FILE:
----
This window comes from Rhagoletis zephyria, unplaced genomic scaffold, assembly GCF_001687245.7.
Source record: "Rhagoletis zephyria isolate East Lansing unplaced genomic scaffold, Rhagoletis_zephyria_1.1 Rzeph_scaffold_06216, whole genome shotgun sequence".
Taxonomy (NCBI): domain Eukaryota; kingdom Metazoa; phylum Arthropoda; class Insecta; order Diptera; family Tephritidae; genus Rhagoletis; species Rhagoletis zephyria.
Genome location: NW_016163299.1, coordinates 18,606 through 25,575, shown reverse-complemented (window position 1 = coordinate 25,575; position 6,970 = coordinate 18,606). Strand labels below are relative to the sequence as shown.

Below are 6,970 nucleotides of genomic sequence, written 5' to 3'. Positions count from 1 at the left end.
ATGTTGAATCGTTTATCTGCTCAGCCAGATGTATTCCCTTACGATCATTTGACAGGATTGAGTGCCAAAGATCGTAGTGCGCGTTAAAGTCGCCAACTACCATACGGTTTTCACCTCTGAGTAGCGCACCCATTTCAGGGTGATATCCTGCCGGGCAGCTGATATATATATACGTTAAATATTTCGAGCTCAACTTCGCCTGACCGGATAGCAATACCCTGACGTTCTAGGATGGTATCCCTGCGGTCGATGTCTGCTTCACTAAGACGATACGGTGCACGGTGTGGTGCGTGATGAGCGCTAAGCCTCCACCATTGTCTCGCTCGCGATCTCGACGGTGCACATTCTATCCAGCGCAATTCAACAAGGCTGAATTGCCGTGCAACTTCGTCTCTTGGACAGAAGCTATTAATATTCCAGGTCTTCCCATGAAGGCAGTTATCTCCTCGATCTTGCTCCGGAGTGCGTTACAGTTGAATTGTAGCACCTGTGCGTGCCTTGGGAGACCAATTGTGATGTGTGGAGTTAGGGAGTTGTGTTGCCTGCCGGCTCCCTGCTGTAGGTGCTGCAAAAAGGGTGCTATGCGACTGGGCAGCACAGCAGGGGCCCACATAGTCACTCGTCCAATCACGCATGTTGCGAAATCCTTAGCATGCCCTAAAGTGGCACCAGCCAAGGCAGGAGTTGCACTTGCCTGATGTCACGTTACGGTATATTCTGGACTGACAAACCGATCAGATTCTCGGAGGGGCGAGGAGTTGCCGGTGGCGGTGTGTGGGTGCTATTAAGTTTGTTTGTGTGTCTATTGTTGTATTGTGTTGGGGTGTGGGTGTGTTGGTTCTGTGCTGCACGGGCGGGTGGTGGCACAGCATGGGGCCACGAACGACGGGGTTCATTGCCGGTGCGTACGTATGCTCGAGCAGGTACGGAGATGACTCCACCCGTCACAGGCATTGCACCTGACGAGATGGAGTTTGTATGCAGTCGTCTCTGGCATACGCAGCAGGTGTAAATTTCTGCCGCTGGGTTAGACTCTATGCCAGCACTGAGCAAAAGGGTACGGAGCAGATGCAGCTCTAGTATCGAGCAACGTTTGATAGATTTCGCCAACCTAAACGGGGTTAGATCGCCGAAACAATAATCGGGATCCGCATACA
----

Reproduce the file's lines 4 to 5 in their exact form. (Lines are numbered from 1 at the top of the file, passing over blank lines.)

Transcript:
Genome location: NW_016163299.1, coordinates 18,606 through 25,575, shown reverse-complemented (window position 1 = coordinate 25,575; position 6,970 = coordinate 18,606). Strand labels below are relative to the sequence as shown.

Below are 6,970 nucleotides of genomic sequence, written 5' to 3'. Positions count from 1 at the left end.